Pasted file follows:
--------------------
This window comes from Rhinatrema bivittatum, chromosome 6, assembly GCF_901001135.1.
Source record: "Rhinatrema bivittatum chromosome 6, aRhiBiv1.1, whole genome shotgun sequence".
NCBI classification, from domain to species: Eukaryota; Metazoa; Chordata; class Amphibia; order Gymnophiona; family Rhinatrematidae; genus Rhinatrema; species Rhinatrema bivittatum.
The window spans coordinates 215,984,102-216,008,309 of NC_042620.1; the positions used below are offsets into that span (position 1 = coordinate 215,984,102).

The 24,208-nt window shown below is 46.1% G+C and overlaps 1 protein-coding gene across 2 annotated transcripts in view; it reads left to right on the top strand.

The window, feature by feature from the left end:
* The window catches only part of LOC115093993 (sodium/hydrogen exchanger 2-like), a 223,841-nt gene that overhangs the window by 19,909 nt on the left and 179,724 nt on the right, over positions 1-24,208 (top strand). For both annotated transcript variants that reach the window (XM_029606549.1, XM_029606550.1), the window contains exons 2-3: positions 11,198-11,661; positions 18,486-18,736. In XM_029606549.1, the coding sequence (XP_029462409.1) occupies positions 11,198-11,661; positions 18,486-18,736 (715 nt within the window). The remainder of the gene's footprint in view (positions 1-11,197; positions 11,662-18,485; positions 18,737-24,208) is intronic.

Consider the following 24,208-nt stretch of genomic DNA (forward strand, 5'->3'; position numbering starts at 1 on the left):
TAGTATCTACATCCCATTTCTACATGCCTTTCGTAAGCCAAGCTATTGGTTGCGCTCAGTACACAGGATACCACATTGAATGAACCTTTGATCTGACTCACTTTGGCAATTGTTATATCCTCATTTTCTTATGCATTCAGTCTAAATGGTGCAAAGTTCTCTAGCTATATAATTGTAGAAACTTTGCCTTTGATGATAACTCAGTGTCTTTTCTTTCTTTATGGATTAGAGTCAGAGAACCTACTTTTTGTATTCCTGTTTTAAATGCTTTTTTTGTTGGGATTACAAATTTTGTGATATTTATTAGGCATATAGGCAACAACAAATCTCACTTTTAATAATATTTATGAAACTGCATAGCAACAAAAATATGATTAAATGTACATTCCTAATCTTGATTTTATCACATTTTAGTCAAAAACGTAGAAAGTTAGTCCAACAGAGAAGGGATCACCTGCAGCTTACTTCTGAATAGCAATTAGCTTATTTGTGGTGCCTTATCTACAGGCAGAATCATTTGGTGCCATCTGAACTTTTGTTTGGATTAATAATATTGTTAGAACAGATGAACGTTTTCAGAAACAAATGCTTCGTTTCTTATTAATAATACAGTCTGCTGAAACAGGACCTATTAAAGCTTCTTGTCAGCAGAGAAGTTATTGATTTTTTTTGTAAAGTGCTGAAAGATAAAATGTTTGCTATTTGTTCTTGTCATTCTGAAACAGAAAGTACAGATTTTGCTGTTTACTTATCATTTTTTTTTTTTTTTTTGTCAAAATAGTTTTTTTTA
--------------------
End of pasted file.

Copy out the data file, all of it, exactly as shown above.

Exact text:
This window comes from Rhinatrema bivittatum, chromosome 6, assembly GCF_901001135.1.
Source record: "Rhinatrema bivittatum chromosome 6, aRhiBiv1.1, whole genome shotgun sequence".
NCBI classification, from domain to species: Eukaryota; Metazoa; Chordata; class Amphibia; order Gymnophiona; family Rhinatrematidae; genus Rhinatrema; species Rhinatrema bivittatum.
The window spans coordinates 215,984,102-216,008,309 of NC_042620.1; the positions used below are offsets into that span (position 1 = coordinate 215,984,102).

The 24,208-nt window shown below is 46.1% G+C and overlaps 1 protein-coding gene across 2 annotated transcripts in view; it reads left to right on the top strand.

The window, feature by feature from the left end:
* The window catches only part of LOC115093993 (sodium/hydrogen exchanger 2-like), a 223,841-nt gene that overhangs the window by 19,909 nt on the left and 179,724 nt on the right, over positions 1-24,208 (top strand). For both annotated transcript variants that reach the window (XM_029606549.1, XM_029606550.1), the window contains exons 2-3: positions 11,198-11,661; positions 18,486-18,736. In XM_029606549.1, the coding sequence (XP_029462409.1) occupies positions 11,198-11,661; positions 18,486-18,736 (715 nt within the window). The remainder of the gene's footprint in view (positions 1-11,197; positions 11,662-18,485; positions 18,737-24,208) is intronic.

Consider the following 24,208-nt stretch of genomic DNA (forward strand, 5'->3'; position numbering starts at 1 on the left):
TAGTATCTACATCCCATTTCTACATGCCTTTCGTAAGCCAAGCTATTGGTTGCGCTCAGTACACAGGATACCACATTGAATGAACCTTTGATCTGACTCACTTTGGCAATTGTTATATCCTCATTTTCTTATGCATTCAGTCTAAATGGTGCAAAGTTCTCTAGCTATATAATTGTAGAAACTTTGCCTTTGATGATAACTCAGTGTCTTTTCTTTCTTTATGGATTAGAGTCAGAGAACCTACTTTTTGTATTCCTGTTTTAAATGCTTTTTTTGTTGGGATTACAAATTTTGTGATATTTATTAGGCATATAGGCAACAACAAATCTCACTTTTAATAATATTTATGAAACTGCATAGCAACAAAAATATGATTAAATGTACATTCCTAATCTTGATTTTATCACATTTTAGTCAAAAACGTAGAAAGTTAGTCCAACAGAGAAGGGATCACCTGCAGCTTACTTCTGAATAGCAATTAGCTTATTTGTGGTGCCTTATCTACAGGCAGAATCATTTGGTGCCATCTGAACTTTTGTTTGGATTAATAATATTGTTAGAACAGATGAACGTTTTCAGAAACAAATGCTTCGTTTCTTATTAATAATACAGTCTGCTGAAACAGGACCTATTAAAGCTTCTTGTCAGCAGAGAAGTTATTGATTTTTTTTGTAAAGTGCTGAAAGATAAAATGTTTGCTATTTGTTCTTGTCATTCTGAAACAGAAAGTACAGATTTTGCTGTTTACTTATCATTTTTTTTTTTTTTTTTGTCAAAATAGTTTTTTTTA